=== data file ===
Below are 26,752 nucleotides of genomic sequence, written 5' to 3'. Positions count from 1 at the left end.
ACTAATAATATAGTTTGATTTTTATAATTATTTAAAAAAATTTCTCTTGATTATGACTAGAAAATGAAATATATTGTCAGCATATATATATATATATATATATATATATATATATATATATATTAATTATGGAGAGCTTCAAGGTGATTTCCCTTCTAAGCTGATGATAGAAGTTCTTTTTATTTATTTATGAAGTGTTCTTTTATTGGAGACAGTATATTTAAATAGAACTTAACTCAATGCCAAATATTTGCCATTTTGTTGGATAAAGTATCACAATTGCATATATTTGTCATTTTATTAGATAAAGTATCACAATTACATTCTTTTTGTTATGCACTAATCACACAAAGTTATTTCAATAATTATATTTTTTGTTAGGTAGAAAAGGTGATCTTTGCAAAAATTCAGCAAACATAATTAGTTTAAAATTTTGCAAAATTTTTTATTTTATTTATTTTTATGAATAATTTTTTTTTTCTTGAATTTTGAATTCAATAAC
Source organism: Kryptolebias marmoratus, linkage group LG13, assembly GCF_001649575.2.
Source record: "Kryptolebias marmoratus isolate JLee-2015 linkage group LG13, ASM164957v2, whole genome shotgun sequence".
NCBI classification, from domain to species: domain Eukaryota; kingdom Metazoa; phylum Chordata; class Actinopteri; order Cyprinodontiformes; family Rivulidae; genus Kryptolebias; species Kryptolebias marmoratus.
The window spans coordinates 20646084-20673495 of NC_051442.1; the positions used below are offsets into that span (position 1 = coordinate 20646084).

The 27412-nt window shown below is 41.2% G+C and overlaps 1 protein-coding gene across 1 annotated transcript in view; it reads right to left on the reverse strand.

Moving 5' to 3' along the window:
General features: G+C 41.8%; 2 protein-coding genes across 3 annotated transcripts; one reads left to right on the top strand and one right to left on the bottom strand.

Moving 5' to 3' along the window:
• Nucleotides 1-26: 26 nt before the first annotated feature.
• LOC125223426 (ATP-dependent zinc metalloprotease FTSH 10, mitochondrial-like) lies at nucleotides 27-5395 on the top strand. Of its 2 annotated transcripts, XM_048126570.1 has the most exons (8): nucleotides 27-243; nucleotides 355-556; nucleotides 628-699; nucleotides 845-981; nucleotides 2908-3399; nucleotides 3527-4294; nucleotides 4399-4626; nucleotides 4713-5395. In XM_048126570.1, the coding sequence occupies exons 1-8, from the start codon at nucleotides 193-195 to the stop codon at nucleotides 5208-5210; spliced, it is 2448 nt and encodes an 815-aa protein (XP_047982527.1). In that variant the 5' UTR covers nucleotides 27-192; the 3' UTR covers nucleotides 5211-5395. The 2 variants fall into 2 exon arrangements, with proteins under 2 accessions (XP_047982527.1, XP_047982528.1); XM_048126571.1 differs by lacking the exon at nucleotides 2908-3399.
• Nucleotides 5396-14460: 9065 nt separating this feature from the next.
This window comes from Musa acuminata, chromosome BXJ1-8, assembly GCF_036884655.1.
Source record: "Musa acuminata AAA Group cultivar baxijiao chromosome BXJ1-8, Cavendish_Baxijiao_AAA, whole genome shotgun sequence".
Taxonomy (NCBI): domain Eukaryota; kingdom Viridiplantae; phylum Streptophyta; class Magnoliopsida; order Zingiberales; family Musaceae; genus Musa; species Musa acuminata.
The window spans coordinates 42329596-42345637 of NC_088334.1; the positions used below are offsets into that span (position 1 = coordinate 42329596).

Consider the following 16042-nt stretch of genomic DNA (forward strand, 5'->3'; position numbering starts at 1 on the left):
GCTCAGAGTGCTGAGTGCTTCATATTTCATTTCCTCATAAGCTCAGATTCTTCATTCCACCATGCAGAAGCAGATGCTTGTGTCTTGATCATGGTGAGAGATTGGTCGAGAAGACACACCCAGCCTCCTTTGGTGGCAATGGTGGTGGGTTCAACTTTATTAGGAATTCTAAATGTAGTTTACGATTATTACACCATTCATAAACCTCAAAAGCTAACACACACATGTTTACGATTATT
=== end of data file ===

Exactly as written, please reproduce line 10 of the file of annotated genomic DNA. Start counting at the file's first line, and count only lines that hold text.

Moving 5' to 3' along the window: